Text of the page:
1. What is your dream?
What is the one thing that you keep coming back to? Painting? Teaching? Writing? Or maybe you have a lot of things you’ve always wanted to do.
Write them down. Be free and open. Dig down deep. Maybe there’s something that has been whispering to you for years that you’ve never had the courage to admit to wanting. Get them all out.
Sometimes you know instantly and sometimes it takes a while. Post the list up on your wall or bathroom mirror. Which one do you keep coming back to? Once you know, circle it or write it down on a new slip of paper in your fanciest handwriting.
Maybe you don’t feel the pull of one special dream. Fine! There’s nothing wrong with having many dreams. The important thing is that you’re picking something just for you.
2. What do you need?
So, you figured out your dream. Now what?
Now you figure out how to get there. Start by writing down two things you can do within the next week to help you get going. About ten years ago I wanted to run a 5K. I wasn’t a runner in any way, shape, or form. The first thing I did was to buy new running shoes and find a Couch to 5K program to follow.
When I decided to be a writer I Googled “how to write a novel” and then found an unused notebook in my kids’ art supplies to start filling with ideas. I didn’t churn out a novel that day, but I got my first foot onto the path.
3. Carve out “Dream Time”
Schedule yourself into your own life by carving out some Dream Time. Now, this is the hardest step to take. We’re already up to our elbows in paper mache trying to make this darn eggplant, not to mention make dinner, give baths, help with math problems, and, oh yeah, breathe. But it is absolutely necessary.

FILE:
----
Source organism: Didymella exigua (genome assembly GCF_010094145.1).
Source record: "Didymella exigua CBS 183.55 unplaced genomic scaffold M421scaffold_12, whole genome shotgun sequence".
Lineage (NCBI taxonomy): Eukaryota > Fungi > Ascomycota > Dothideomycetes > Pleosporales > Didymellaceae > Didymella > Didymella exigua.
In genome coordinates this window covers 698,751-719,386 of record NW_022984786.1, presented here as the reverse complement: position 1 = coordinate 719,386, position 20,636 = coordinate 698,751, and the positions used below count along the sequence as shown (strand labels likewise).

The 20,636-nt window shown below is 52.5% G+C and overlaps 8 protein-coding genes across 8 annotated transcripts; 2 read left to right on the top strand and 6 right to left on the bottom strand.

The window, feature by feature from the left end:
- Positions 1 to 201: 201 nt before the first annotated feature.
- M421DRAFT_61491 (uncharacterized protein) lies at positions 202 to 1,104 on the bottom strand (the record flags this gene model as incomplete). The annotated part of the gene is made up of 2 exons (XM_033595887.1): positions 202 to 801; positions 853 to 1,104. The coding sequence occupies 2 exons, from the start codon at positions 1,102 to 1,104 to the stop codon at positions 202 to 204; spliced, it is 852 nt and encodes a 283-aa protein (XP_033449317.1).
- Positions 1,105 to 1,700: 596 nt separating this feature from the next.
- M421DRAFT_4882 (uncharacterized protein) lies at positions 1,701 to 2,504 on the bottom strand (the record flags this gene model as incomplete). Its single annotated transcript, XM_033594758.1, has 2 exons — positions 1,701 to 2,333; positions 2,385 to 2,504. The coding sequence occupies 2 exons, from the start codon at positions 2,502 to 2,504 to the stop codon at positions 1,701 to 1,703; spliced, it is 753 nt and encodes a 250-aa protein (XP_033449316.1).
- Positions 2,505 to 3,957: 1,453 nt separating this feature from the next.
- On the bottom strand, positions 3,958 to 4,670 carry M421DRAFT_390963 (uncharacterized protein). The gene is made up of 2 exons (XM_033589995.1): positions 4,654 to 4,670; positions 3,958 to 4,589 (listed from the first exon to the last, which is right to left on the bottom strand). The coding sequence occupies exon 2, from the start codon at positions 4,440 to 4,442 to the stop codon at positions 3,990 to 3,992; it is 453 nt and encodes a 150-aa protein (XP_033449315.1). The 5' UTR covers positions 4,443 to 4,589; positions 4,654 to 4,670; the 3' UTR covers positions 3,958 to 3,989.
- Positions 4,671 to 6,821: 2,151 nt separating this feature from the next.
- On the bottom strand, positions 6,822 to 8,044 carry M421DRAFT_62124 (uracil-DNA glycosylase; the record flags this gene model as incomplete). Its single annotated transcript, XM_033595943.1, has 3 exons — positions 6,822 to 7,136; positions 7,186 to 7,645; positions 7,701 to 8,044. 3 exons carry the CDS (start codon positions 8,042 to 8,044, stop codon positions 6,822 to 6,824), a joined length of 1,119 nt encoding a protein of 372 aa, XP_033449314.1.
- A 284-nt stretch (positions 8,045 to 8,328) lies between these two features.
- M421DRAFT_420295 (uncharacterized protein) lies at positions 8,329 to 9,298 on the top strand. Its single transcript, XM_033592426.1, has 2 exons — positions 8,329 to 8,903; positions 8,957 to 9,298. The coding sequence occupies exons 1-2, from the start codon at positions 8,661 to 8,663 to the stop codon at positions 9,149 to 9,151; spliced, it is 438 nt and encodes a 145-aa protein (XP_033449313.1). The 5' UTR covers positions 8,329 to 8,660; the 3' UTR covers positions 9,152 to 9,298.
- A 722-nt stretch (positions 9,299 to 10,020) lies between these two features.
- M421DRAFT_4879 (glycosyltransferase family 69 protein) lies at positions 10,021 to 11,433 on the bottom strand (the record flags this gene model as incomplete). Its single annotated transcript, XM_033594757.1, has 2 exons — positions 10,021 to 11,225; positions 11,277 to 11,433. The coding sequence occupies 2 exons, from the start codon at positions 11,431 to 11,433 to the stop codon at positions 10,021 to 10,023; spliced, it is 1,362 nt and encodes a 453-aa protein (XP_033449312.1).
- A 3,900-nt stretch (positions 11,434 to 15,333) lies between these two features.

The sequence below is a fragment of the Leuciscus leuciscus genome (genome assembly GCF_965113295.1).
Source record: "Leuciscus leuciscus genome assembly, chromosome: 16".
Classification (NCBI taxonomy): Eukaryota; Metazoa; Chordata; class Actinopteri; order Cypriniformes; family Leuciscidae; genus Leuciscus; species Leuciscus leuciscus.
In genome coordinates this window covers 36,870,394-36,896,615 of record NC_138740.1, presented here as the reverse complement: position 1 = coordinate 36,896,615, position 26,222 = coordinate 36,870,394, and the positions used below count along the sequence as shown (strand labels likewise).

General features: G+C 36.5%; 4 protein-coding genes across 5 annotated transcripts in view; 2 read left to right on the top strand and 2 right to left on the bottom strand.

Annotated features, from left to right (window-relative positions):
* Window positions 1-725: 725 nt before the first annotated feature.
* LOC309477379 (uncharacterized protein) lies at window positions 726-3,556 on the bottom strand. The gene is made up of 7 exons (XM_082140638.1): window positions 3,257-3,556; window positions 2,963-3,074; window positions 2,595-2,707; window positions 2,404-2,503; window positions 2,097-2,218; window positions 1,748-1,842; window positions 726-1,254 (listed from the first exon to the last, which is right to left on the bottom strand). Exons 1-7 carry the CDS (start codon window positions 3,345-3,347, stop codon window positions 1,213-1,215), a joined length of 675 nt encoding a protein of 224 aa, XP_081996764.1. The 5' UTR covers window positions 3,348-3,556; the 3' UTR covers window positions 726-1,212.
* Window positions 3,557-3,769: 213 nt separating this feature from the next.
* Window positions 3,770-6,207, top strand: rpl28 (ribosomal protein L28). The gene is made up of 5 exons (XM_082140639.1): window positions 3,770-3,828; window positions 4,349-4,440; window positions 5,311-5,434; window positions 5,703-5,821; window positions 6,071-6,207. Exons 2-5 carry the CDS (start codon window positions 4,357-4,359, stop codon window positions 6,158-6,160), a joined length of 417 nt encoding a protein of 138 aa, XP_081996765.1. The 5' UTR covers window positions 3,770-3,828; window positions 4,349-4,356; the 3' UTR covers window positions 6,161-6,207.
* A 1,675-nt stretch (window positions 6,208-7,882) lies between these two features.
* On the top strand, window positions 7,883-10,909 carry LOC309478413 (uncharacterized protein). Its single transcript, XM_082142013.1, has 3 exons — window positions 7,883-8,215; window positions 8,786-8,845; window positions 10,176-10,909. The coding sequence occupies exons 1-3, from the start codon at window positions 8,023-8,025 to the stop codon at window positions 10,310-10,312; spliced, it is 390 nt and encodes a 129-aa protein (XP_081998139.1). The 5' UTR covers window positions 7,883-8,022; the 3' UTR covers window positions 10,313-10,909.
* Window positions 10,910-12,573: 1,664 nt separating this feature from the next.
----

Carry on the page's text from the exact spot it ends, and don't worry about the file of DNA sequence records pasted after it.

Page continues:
I had a meeting with my spouse. I shared my dream of becoming a writer with him, which was about the scariest thing I’ve ever done; but he was more supportive than I could’ve hoped. We negotiated and figured out several places where I could have time for me.
First, I went to a coffee shop or restaurant one night a week to write. He got home and I immediately left. I had over three hours of just me time to write or read or do whatever I needed to do, while my spouse was in charge of the kids. It helped me a ton and gave them special time together. Win-Win situation.
Second, I used podcasts to help me multitask. I would listen to a podcast about writing while I gardened, or did the laundry, or washed dishes. I was increasing my knowledge base about my craft, learning the names in the industry, and hearing about other people’s experiences while still getting chores done.
Third, I found wasted time during my day. It was hard, but I put down Candy Crush and Facebook and dedicated that time to my dream. I found an astonishing two hours a day where I’d been mindlessly doom scrolling under the misconception that I was connecting with my friends who I never had time or energy to call. Once I began giving this time over to my dream, I found I had the energy to make that voice-to-voice contact and have a real connection with my best friends.
4. Make the audacious leap
Is there something absolutely crazy that you want to do in pursuit of this dream? Start a website? Hire a trainer? Carve out office space? Do it.